Legislation on the prevention of conflicts of interest is in place, although it needs attention as regards its implementation and a clear authority of its supervisory body. The Law on the Prevention of Conflicts of Interest contains detailed rules on conflicts of interest, incompatibilities, gifts and financial declarations. It sets out the general principles of action in the exercise of public office, including persons entrusted with top executive functions. The law confers a central role on the independent Commission for the Resolution of Conflicts of Interest (‘the Commission’), which supervises the implementation of the law, verifies financial declarations and conducts trainings. 61  The Commission can initiate conflicts of interest proceedings and render decisions on whether a particular action represents an infringement. It can impose sanctions, such as admonition or withholding part of an official’s monthly salary. It has played a proactive role in upholding the Law on the Prevention of Conflicts of Interest, in particular when it comes to top executive functions. Whilst it can impose administrative sanctions for non-compliance, its ability to verify information and enforce decisions appears limited by its lack of full access to information and non-cooperation by officials. Upon judicial review, decisions of the Commission have been quashed, in particular concerning top executive functions. Past decisions have also triggered criticism from the Government, leading the Commission and Non-Governmental Organisations to notify the Council of Europe of increased non-compliance with its decisions. 62  The Commission is dependent on the cooperation of authorities when it comes to checks on the financial declarations. However, GRECO has also issued several recommendations with regard to the Commission’s role. These include improved possibilities to obtain information necessary for the verification of financial declarations, reviewing the available sanctions for violations of the Law on the Prevention of Conflicts of Interest to ensure adequate consequences, and enabling the effective verification of financial declarations. It also recommended that a requirement of ad hoc disclosure be introduced for top executive functions in situations of conflicts between private interests and official functions. 63 Whilst the authorities have increased the Commission’s budget and plan to amend the Law on the Prevention of Conflicts of Interest in 2020, the European Commission and international evaluations have highlighted the importance of ensuring that the Conflicts of Interest Commission has sufficient powers to impose deterrent sanctions and perform its essential preventive role. 64 Croatia is planning amendments of the Law on the prevention of conflicts of interest and the Ministry of Administration established a Working Group for the preparation of this draft proposal.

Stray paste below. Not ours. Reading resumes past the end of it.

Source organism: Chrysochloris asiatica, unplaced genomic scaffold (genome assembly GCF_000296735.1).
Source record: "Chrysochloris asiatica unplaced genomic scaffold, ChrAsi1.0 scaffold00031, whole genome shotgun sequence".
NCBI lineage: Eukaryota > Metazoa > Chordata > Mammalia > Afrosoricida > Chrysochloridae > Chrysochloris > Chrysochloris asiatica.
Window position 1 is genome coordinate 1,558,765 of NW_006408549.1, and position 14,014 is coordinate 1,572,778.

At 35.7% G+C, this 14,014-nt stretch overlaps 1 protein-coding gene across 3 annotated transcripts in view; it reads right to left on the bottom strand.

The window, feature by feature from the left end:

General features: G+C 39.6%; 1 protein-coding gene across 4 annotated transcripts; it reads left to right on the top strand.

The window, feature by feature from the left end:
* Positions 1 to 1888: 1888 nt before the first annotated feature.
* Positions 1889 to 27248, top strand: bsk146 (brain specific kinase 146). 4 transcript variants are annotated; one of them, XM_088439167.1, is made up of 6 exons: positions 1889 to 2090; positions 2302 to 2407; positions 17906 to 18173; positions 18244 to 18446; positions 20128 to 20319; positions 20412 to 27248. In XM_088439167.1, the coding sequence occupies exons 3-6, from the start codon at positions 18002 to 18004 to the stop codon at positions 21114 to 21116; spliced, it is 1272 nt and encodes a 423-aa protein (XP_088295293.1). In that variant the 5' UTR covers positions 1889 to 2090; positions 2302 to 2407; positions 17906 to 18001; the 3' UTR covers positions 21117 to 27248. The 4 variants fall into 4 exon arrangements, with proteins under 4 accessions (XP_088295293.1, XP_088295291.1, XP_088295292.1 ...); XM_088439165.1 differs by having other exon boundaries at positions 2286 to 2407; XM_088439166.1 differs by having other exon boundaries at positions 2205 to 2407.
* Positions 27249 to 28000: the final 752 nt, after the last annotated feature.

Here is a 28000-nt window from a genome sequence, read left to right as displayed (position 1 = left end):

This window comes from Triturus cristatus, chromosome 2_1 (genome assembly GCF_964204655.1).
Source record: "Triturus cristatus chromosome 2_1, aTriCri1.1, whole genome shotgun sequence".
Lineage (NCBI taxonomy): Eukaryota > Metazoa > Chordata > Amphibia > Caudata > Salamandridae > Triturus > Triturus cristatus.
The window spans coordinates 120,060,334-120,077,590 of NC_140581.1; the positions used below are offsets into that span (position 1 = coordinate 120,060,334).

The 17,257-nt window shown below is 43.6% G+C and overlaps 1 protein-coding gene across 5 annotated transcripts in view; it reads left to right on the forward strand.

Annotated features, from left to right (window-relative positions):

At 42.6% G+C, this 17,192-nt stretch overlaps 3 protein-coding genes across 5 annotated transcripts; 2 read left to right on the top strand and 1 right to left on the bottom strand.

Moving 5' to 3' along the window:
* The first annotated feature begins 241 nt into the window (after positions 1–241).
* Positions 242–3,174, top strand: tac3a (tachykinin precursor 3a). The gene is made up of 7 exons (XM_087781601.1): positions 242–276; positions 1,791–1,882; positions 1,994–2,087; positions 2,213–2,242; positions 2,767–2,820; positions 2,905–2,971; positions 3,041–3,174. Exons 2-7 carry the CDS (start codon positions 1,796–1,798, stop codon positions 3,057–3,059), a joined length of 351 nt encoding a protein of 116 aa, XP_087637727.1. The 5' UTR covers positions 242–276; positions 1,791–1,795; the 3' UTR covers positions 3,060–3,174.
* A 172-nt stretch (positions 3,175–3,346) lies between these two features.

While measures exist to prevent local-level corruption, the corresponding supervisory and enforcement mechanisms remain weak. Croatia has established a framework governing the prevention of conflicts of interest of state and local officials, consisting of special Acts. The Civil Servants and Employees in Local and Regional Self-Government Act applies to local officials employed in the governing bodies of local and regional self-government units. Whilst not prohibiting the existence of private interests, it forbids the abuse of office from unresolved conflicts of interest and establishes sanctions for non-compliance. In spite of this, the large majority of corruption cases occur at local or county level. Eurobarometer surveys indicate that concerns regarding conflicts of interest remain at both local level and at the level of state-owned and controlled companies, many of which are owned/controlled by municipalities. 65  Yet, the current scope of legislation on conflicts of interest does not include the chairpersons and board members of companies in which the local government has a majority share, as well as the presidents and board members of companies that are majority-owned by these companies. However, Croatia is planning amendments of the Law on the Prevention of Conflicts of Interest, and the Ministry of Administration established a Working Group for the preparation of this draft proposal. In addition, the current Law on Local and Regional Self-Governance gives local officials considerable discretion in decision-making about disposals of assets and finances of up to one million Croatian kuna (HRK) and on the appointment of board members of public local companies, leaving substantial scope for corruption. At the regional level, 17 counties have recently set up their own Anti-Corruption Commissions and some have adopted internal action plans to combat corruption and develop codes of conduct for officials at regional level.